Josun Korean Grill’s experienced chefs dazzle diners with a menu of Korean fusion cuisine served in a modern, elegant dining room. In the pork egg roll, tendrils of glass noodles snake around pork and vegetables within a deep-fried envelope, ready to ship to eager stomachs without assistance from a Forever stamp ($3.50). A lightly salted pollock fillet debates the merits of surf and turf with banchan and steamed rice on the grilled pollock platter ($10.50), and chefs prepare the seafood jun-gol hot pot in front of customers' awestruck peepers, uniting assorted seafood with noodles in a spicy stew ($12.95). A half-rack of special Josun barbecue pork ribs soak in Korean spices before upstaging banchan and provoking white rice to get really steamed ($11.95).
What would normally require a simultaneous stroll through Beijing, Delhi, and Phuket, chefs Alex and Cham Murrell can achieve all in one sitting with Stickers Asian Café’s unique medley of pan-Asian street food. The chefs oversee a sizzling assortment of handmade potstickers, Sichuan chow mein, and south China-style barbeque pork. Kung pao chicken, Korean BBQ Beef Bulgogi, Thai satays & noodles, Indian curries, Rotis and lamb kabobs, and desserts, including the much loved Fried bananas topped with toasted coconut ice cream, round out the menu. Guests imbibe signature cocktails, loose teas, and beer. Stickers Asian Café also offers a variety of other menu options include a vegetarian, gluten free, and kids menu, and unique chopsticks are available for kids.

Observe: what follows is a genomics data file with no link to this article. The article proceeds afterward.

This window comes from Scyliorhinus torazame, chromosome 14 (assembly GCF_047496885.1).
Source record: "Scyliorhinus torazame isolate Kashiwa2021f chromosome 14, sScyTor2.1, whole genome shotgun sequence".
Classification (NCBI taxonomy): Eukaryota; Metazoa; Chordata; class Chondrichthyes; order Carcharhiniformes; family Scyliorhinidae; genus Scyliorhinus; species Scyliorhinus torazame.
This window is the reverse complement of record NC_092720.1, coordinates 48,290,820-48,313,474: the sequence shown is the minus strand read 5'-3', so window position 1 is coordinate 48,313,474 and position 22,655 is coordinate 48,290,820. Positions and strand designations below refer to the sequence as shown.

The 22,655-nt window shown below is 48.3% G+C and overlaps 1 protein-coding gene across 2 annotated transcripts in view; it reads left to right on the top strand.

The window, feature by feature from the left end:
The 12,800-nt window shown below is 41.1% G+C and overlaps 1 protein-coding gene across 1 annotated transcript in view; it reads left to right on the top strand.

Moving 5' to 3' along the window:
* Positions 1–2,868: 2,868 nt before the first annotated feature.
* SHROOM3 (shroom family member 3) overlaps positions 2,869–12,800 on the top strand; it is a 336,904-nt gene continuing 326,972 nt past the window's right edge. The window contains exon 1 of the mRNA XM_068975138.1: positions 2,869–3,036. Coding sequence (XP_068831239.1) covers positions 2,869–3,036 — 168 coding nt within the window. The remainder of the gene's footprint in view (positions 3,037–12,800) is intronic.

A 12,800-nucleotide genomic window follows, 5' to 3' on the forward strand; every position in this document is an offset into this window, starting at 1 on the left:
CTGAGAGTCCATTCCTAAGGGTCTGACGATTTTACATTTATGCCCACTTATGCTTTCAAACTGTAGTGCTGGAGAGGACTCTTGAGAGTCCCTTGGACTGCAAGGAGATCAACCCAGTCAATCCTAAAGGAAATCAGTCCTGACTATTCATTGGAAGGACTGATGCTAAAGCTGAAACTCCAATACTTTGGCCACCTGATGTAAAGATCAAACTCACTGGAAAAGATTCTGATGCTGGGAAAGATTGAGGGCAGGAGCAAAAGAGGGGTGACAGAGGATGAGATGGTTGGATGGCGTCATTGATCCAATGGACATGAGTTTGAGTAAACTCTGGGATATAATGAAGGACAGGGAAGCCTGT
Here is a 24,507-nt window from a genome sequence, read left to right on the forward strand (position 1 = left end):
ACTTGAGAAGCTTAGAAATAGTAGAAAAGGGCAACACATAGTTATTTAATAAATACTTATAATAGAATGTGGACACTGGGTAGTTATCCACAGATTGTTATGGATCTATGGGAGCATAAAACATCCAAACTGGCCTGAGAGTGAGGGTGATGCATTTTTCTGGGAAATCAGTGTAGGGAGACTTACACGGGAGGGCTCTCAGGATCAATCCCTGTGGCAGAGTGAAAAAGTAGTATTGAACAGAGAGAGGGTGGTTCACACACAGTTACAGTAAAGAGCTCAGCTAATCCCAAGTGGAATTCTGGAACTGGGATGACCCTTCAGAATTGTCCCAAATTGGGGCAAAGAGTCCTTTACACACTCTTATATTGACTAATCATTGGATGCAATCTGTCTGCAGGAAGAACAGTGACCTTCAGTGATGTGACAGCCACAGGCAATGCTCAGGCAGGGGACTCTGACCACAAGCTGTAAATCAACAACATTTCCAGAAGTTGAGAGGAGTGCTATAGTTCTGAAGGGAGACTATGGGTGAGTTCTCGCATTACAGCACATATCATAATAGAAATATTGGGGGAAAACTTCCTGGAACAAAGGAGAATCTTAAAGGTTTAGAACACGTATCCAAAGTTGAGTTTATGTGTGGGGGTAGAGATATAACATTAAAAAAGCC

Sura Korean Restaurant's master chef, Paul Kim, gives diners the opportunity to make their own Korean barbecue on personal tabletop grills. At granite-topped tables, fresh veggies go for a dip in shabu shabu hot pots, a traditional Japanese fondue of lemon ponzu or sesame dipping sauce, and savory slices of barbecue pork or beef brisket sizzle on metal grates. The dining room sports sleek, modern decor punctuated by dark-wood chairs.